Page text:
Preventing Domestic Violence Exposure to Children

To stop child maltreatment at the source, efforts must be made not only to educate the general public but parents who are at higher risk of causing maltreatment as well. Within this population are parents engaged in domestic violence which children are exposed to. We have discussed before how domestic violence affects children in the home. Now, in our new Child Maltreatment Prevention textbook, efforts are outlined as to how domestic violence can be prevented, which can also prevent harm to children in the home.

Universal Approach

The universal approach, aimed at the entire population, focuses on educational programs catered to a large number of individuals to lessen the likelihood of domestic violence.  These programs promote positive parenting, shift beliefs and attitudes about violence, and build relational and communication skills. With use of educational and media programs, these points can accomplish the goals of reaching as many people as possible to deter them away from violence in intimate relationships.

Selective Approach

This approach targets parents at key transition points, such as right before or after the birth of a child, who also fall into a high-risk population for domestic violence in regards to both victimization and perpetration. Unlike the universal approach, selective programs involve a more one-on-one engagement, such as with a health care professional and expecting mothers. Engagement can include screening for domestic violence through questions and home visiting programs, as well as community-based programs for expecting fathers who are at higher risk for perpetrating violence.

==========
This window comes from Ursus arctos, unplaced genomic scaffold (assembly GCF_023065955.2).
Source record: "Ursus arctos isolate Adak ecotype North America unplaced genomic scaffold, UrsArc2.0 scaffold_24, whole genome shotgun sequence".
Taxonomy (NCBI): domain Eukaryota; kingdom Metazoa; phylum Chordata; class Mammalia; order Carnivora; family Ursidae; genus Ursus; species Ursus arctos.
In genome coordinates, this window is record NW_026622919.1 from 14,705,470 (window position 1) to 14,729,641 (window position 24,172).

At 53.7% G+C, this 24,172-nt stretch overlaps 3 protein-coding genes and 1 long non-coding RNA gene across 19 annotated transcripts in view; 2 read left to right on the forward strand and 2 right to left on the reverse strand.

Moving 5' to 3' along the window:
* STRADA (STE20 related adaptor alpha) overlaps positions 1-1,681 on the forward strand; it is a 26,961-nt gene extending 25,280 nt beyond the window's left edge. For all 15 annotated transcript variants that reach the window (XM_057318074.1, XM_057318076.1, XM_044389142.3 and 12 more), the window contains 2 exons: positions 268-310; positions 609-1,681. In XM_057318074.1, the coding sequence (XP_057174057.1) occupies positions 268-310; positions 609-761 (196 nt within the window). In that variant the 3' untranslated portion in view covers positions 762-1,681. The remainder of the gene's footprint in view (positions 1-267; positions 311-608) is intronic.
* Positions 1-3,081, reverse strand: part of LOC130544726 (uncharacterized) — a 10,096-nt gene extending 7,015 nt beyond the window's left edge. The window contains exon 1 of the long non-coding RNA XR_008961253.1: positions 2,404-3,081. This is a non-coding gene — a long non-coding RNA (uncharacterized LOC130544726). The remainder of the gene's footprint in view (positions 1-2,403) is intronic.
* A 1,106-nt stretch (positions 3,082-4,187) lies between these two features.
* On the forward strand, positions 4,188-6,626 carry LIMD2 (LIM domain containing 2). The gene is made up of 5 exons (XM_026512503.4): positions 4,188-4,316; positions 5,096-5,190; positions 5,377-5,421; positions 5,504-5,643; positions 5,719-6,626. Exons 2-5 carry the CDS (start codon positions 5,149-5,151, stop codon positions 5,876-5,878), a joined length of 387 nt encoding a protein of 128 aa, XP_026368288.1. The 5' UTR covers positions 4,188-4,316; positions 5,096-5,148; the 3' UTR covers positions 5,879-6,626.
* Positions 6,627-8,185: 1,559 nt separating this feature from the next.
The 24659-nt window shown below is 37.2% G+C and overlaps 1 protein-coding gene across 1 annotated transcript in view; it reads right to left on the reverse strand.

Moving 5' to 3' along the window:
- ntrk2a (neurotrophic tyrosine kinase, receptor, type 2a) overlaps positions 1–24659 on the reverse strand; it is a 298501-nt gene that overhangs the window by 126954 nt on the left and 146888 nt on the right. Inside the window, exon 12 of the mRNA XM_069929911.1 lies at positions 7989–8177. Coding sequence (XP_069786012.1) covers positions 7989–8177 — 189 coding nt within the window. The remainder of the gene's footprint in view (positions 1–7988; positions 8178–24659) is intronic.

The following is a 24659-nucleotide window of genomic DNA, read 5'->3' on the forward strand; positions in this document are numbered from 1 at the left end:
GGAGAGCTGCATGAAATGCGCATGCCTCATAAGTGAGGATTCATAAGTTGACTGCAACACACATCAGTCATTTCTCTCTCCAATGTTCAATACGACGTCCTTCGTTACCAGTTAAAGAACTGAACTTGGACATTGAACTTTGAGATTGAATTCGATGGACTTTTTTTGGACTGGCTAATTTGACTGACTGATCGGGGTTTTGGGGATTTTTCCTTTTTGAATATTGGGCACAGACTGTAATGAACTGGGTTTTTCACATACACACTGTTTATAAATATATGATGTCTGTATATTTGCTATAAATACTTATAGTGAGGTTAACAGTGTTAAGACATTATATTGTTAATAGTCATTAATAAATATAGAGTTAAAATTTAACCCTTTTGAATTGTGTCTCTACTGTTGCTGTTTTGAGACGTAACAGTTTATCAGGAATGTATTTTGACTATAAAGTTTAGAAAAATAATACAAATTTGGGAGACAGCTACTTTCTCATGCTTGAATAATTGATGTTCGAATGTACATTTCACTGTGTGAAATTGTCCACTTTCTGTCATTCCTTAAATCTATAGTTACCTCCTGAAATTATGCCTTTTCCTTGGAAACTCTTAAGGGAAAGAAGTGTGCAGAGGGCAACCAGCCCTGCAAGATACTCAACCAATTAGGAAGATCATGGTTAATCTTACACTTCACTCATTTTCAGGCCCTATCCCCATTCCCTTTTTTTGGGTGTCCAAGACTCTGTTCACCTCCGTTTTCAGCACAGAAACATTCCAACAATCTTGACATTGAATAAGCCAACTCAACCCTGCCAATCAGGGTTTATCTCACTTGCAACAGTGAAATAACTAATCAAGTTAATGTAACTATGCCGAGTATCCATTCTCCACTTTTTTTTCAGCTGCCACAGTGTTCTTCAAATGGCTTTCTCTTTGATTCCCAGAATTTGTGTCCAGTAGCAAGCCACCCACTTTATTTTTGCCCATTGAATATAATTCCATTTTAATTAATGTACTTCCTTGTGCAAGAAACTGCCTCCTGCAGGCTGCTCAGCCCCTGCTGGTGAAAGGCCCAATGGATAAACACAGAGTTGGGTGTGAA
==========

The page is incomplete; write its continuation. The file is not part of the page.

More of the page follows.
Indicated Approach

Reports of domestic violence and child exposure require an indicated approach. Since preventing exposure is not an option, preventing further damage is the focus of this approach. Intervention programs, child-parent psychotherapy, and emotional adjustment in children ensures lasting healing and coping. Since studies indicate there is a  greater likelihood of a child becoming a perpetrator after domestic violence exposure, this approach also can overlap with the selective approach.

The first book in our two-volume set, Research and Practices in Child Maltreatment Prevention seeks to provide information to set the groundwork in prevention policies. If you are a professional who works to do better for children and families, you may be interested in this title. For more information on what we do, visit our website or subscribe to our newsletter.


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